Keeping a Pet Opossum

Disclaimer: Most wildlife advocates and experts warn against keeping wild animals captive without extensive experience and resources to ensure their well-being. Opossums are considered wildlife, so keeping one as a pet is banned in some states. Regulations are subject to change. Always be sure to check the most recent laws in your state or country before attempting to keep an opossum as a pet.

North American Opossums, also known as Virginia Opossums, are nocturnal, solitary animals. They are very adaptable animals, able to live almost anywhere, as long as they have food, water and shelter. They often live in trees, where they are safe from predators. North American opossums are intriguing creatures that often go unnoticed in the wild.

In captivity, North American Opossums can live up to 10 years. In the wild, however, very few Opossums live past a year because of their many predators, including humans. The North American Opossum is the only marsupial native to North America. They can be found all across the United States and into Canada. North American Opossums are essential to the ecosystem of North America, helping keep populations of insects and rats down and eating carrion. In this blog post, we will delve into their background, dietary preferences, housing needs, and overall behavior.

Diet
Opossums are omnivores, meaning they consume both plant matter and animal protein. Their diet largely consists of fruits, vegetables, insects, small mammals, and carrion. To ensure a balanced and nutritious diet in captivity, Exotic Nutrition Opossum Complete is an excellent choice. Opossum Complete has been formulated to provide a healthy chicken and insect-based protein source for your opossum. The high ratio of calcium in the insects (BSFL) helps to prevent calcium deficiencies. Supplement the diet with Berries & Bugs Diet or Insectivore-Fare. You can also feed small amounts of Garden Fresh Re-Hydrate or fresh high-calcium vegetables (leafy greens, squash, sweet potato) and occasional protein sources such as insects, fish with bones, eggs with shell, or chicken.

Calcium is very important to Opossums, as is making sure they have the proper Ca:P (calcium to phosphorus) ratio. Without enough calcium, Opossums are at risk for Metabolic Bone Disease, a debilitating illness that usually results in permanent damage or death. Always feed a balance diet with proper calcium, and you can also use a liquid calcium supplement if you’re unable to give them enough supplementary foods. Other dietary supplements like Taurine and VitaGlow are also recommended for their overall health. 
Opossums are one of the world's most variably sized mammals, therefore feeding recommendations vary. It's important to know that opossums have a large appetite and a slow metabolism. Obesity is a common problem in pet Opossums. Their slow metabolism combined with their love of food makes overeating easy if you don’t strictly monitor the food they receive. The food they have access to must be healthy and nutritionally balanced.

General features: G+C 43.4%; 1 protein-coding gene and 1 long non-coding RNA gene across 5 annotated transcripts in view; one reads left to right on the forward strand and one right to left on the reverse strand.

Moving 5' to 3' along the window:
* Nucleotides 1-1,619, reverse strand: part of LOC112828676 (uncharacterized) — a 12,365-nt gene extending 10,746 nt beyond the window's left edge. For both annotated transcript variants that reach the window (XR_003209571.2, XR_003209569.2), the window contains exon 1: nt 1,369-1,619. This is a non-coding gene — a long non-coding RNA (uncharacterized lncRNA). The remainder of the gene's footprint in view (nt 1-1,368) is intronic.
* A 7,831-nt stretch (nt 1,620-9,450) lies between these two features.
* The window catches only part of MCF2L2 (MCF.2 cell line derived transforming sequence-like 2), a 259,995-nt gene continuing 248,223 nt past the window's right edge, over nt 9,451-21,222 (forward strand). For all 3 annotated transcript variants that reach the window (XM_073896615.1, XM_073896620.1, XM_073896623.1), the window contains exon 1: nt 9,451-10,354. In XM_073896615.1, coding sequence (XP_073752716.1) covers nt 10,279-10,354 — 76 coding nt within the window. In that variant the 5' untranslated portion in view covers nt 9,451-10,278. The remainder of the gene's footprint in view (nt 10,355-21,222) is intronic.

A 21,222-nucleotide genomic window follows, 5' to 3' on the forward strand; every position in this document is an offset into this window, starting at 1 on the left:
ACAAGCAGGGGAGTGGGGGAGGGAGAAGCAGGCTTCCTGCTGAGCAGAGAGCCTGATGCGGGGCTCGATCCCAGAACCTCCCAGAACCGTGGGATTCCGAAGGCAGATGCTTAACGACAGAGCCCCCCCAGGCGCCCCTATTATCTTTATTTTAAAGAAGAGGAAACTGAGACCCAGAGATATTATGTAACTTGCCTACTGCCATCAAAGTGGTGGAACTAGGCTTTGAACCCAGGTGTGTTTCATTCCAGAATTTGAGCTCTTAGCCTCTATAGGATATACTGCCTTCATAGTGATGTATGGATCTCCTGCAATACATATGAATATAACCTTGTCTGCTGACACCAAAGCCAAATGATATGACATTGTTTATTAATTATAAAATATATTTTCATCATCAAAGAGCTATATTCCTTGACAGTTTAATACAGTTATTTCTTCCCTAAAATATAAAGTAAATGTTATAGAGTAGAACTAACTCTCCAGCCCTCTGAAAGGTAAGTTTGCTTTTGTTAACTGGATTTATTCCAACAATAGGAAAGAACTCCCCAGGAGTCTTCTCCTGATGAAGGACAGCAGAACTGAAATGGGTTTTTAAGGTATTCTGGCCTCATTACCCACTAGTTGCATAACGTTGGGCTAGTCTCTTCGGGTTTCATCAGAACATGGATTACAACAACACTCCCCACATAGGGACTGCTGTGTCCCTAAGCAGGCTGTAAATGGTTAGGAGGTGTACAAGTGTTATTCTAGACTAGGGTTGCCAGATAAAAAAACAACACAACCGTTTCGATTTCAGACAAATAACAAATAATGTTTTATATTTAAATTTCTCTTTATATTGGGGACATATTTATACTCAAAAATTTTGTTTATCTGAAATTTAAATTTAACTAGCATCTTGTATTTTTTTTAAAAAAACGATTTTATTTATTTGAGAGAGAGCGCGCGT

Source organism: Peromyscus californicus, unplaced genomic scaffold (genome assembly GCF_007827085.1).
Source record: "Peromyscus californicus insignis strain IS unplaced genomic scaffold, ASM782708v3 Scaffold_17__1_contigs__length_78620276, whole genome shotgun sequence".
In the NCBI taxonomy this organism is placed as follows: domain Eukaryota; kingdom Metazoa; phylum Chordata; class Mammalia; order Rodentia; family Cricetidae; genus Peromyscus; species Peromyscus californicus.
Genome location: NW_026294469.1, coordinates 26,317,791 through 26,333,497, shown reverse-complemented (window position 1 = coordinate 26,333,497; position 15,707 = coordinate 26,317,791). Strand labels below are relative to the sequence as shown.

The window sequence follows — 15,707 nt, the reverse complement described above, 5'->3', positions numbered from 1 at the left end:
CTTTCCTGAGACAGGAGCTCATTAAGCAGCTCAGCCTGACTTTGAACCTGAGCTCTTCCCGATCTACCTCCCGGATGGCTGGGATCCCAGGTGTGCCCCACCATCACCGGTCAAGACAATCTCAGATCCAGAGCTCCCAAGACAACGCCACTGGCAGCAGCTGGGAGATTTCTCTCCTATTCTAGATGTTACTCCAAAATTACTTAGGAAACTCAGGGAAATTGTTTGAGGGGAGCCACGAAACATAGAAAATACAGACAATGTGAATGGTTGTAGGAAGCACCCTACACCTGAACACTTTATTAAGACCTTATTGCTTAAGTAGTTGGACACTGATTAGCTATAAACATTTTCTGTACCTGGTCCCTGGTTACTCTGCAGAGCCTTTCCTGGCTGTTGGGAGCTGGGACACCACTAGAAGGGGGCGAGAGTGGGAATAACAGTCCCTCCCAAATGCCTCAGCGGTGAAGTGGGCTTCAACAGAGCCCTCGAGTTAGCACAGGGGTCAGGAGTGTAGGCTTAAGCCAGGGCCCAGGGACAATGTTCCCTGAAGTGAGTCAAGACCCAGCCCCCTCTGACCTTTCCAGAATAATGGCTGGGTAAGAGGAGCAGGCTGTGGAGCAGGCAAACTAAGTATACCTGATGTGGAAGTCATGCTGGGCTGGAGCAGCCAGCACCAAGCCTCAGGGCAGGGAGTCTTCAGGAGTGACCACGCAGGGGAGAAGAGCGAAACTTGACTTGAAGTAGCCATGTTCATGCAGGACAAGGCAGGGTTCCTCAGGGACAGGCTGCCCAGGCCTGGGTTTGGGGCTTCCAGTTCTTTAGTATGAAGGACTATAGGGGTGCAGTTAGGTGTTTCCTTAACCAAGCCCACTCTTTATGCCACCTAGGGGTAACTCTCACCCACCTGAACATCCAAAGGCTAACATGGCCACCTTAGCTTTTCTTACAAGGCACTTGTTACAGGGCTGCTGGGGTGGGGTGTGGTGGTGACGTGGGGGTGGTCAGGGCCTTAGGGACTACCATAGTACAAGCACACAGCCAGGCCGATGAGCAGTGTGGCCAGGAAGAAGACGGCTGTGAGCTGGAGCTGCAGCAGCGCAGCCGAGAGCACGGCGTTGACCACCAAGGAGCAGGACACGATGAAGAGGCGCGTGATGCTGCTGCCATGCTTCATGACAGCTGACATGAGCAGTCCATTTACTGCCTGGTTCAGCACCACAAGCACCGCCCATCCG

Housing

    Virginia Opossums are solitary animals that should be kept alone unless they’ve been raised together. Depending on the size of your opossum, the Mansion Cage or Borneo Cage are a suitable housing options, providing ample space for climbing, exploring, and resting. This allows Opossums to exhibit their natural behaviors comfortably. The ideal temperature for opossums is 71°F (22°C), but a good range is 50-86°F (10-30°C). The humidity should be at least 50% to prevent dry skin. Opossums will usually choose one area of the cage for a bathroom and can be trained to use a litter box. They also need a large nest box to use as a secure sleeping place, as well as branches to climb on within the cage. 

      Behavior
      Opossums are generally non-destructive once you understand their behaviors and take necessary precautions in the house. They don’t like being caged all the time and do best when they are allowed to properly bond with their owner from a young age. It’s a good idea to let them out often for exercise, but they need to be constantly supervised. Like cats, they are very curious and will get into anything that isn’t locked. Doors, cabinets, and even toilet lids should be secured to prevent them from getting where they don’t belong. It’s also important to closely supervise them if you take them outside so they don’t escape.

       

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      Comments (2)

      Edgar W Webb_

      So much of the time we’re warned not to keep so-called wild animals.
      I’ve been surprised to learn that in terms of longevity some of them not only thrive, they live longer in captivity.
      The Opossum has a life expectancy of ONE YEAR in the wild and TEN in captivity.
      Yes we should make an effort to understand their needs and always treat them right.

      James Evanhoe_

      My Opossum…PooZee aka Z
      Lady dropped as a tiny baby into an empty large dry field. Found him and what a great little guy. Now 4 months later Z has the run of the house at night. Loves scrambled eggs cooked just right, carrot juice, peeled seedless grapes and high quality steaks. Love him forever. Has 4 caves in the house of towels, small blankets and pillows. Only thing he DOES NOT LIKE IS WHEN I AM TEXTING OR ON MY LAPTOP..LETS OUT A …Please Stop!
      Great Animal Keep Him Safe.
      Regards
      JP
      23 DECEMBER 2023
      At: 5:12pm PT
      ASHLAND OREGON
      USA

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